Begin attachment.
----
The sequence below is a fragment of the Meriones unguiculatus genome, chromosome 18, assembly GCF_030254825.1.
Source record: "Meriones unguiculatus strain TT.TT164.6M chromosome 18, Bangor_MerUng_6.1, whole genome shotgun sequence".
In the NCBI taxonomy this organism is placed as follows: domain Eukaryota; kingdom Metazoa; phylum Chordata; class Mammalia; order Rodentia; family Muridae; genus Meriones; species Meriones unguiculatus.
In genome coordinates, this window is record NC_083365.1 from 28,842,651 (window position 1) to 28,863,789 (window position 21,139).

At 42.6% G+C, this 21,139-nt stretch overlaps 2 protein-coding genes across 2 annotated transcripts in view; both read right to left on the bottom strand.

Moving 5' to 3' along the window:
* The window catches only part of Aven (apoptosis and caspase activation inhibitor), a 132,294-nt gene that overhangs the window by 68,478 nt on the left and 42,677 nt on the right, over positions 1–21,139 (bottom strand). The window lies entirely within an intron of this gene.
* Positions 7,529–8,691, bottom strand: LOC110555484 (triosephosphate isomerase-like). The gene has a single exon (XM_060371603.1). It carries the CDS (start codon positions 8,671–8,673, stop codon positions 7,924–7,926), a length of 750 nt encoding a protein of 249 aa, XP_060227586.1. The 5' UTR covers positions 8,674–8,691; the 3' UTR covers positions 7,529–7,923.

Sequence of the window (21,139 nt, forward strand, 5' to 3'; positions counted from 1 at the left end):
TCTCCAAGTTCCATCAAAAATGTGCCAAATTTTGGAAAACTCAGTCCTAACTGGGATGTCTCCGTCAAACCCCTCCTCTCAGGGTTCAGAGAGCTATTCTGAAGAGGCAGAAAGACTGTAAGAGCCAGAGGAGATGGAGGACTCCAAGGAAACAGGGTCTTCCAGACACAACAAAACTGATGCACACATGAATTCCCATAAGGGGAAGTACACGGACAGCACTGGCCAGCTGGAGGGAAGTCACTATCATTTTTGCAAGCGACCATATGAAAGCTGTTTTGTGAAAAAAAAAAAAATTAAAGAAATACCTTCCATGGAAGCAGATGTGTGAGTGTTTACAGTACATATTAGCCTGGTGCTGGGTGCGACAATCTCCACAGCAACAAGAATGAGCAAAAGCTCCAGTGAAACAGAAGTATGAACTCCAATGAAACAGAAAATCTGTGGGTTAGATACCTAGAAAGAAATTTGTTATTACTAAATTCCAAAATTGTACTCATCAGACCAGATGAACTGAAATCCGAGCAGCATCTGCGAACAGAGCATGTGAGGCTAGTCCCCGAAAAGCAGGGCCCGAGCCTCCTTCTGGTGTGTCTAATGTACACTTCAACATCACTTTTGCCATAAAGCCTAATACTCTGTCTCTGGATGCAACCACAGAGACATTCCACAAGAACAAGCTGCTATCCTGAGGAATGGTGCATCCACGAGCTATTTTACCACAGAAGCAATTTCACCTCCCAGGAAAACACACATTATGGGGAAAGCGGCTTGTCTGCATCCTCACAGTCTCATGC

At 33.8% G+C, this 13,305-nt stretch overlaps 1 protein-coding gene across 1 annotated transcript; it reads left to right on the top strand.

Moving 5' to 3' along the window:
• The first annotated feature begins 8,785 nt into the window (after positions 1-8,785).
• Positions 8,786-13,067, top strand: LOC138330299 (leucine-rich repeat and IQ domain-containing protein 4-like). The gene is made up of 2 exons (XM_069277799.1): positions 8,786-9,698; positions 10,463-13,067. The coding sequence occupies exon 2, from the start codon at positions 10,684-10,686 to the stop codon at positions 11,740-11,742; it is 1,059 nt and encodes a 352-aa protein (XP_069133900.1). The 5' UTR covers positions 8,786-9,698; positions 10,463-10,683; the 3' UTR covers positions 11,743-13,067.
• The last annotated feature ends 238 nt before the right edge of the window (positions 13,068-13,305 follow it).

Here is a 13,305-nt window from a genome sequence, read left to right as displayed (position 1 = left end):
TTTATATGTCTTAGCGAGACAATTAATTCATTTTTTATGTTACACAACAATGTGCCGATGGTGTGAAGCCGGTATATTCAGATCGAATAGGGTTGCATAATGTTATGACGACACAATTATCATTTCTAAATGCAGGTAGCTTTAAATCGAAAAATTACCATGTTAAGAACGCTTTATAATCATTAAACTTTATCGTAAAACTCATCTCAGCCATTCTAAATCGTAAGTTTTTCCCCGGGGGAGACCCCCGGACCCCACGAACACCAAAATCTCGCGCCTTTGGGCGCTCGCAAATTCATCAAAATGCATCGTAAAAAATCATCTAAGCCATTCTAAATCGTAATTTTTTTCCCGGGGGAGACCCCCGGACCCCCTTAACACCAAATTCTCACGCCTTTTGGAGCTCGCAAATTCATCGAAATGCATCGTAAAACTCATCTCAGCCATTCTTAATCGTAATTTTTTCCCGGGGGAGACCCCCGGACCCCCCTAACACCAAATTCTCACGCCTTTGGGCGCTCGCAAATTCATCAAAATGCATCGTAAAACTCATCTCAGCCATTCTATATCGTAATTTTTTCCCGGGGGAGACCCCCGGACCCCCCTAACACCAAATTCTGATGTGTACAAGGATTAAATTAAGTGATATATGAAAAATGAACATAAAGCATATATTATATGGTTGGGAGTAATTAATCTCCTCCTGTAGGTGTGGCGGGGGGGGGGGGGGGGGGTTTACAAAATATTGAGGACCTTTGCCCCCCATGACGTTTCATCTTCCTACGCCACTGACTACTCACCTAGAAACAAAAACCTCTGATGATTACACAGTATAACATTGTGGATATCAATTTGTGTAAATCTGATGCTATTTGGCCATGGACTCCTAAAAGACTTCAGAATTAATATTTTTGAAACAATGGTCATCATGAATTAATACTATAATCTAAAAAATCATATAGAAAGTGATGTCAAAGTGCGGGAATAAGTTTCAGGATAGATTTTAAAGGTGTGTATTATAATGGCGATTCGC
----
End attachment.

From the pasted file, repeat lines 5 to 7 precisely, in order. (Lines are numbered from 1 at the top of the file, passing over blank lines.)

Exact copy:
At 42.6% G+C, this 21,139-nt stretch overlaps 2 protein-coding genes across 2 annotated transcripts in view; both read right to left on the bottom strand.

Moving 5' to 3' along the window:
* The window catches only part of Aven (apoptosis and caspase activation inhibitor), a 132,294-nt gene that overhangs the window by 68,478 nt on the left and 42,677 nt on the right, over positions 1–21,139 (bottom strand). The window lies entirely within an intron of this gene.